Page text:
Trash was strewn everywhere. Here in this third-world country, where the people had almost—no, take that back—no creature comforts of any kind, it seemed odd to have so many discarded items from a modern society lying about: a washing machine. A hub cap. A camera case.
How did they get them? What were they planning on doing with them?
The only thing they had in abundance here in this African countryside was heat and dust. Food was scarce. Water was scarce. Education and medicine were scarce.
The only thing they had in abundance here in this African countryside was heat and dust.
Mick was a young pastor who had heard about the plight of these people and had joined a mission trip to bring aid and the loving hands and feet of Jesus—to play with the kids and bring medicine and comfort to the adults. He looked forward to bringing hope to a hopeless situation—a downtrodden people. The flight was long, and it cost shots, convenience, and a lot of money, his and his family’s and friends’. But it was worth it. These people needed the hope and Bible teaching that Mick and the team were prepared to bring.
The people greeted them enthusiastically, and the kids were ready and rehearsed to sing a song of welcome. Mick smiled to hear the kids sing, Jeezos. Jeezos. Jeezos.
As the afternoon grew late, it was time for the people to welcome the team into a tiny building they used as a chapel. It was four crude walls, a ceiling, and nothing more.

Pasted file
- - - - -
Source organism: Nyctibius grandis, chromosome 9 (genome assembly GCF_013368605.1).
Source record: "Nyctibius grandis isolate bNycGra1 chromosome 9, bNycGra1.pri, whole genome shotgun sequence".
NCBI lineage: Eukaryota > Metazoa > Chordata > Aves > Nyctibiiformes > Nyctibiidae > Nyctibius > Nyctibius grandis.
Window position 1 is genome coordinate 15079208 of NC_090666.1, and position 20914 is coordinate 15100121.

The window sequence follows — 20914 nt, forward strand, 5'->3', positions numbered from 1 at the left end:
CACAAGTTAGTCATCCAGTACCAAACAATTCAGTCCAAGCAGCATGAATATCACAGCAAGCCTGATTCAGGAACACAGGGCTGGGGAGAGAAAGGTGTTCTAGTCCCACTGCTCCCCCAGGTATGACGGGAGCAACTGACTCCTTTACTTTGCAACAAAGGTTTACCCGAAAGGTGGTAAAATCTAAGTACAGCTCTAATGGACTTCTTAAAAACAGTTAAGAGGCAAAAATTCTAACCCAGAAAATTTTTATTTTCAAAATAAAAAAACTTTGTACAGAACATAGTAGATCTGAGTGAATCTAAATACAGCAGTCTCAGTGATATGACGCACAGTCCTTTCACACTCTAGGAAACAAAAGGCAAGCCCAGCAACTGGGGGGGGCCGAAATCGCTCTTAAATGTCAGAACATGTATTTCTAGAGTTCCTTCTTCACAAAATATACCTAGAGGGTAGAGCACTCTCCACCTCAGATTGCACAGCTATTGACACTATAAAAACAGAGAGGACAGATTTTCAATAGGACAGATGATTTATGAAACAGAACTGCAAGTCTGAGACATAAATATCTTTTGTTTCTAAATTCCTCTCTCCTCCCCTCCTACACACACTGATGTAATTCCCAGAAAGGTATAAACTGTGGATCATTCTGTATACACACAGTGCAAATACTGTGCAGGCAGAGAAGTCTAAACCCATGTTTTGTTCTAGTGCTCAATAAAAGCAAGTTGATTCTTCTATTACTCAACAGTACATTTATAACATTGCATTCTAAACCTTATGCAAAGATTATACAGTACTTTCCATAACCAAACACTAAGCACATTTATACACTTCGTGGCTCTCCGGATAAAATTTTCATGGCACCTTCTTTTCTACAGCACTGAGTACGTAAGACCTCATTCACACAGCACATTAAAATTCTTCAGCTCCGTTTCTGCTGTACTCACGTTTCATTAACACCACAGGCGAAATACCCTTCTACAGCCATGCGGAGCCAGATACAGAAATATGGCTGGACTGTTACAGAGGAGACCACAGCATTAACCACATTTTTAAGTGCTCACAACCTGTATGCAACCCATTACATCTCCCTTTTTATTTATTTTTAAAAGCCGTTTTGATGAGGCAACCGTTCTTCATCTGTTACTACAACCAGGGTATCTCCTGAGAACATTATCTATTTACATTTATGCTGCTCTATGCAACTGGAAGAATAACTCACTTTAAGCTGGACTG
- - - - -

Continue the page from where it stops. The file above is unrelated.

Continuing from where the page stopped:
Mick stepped inside and sat upon a folding chair in the back which was no more than 30 feet from the front. The people from the village crowded in, and as they did, the pastor stepped to the head of the church and began to wave his arms. Drums began to thump, and the people sang out—only to call it singing does not do it justice. The people of that village praised God with a fervor and volume that made Mick’s eyes peel back. Their voices sent their praise and emotions skyward louder and louder still as if that is what their bodies were created for. Each person was an engine of worship, and it was pedal to the metal.
Each person was an engine of worship, and it was pedal to the metal.
Mick couldn’t believe what he was witnessing. He had never heard anything like it. “What’s going on here?” he said to himself. “They have nothing and they are praising God like this?”
He leaned back and looked through a hole in the wall to see an emaciated stray dog rummaging for something—anything to eat. Then he looked at the people singing out in praise.
“Why?” he caught himself asking.
It was then that he realized that while he had come here to minister to them, they had just given him one of the most significant gifts of his life. He realized that his praise to God was inextricably tied to what he had, what comforts were afforded him. “If I lost everything,” he thought, “if my life was anything like theirs, could I muster this kind of praise?”
He knew he had a long way to go to reach their level of worship. Because there in his heart, he knew the answer was no. To these people, God and God alone was enough.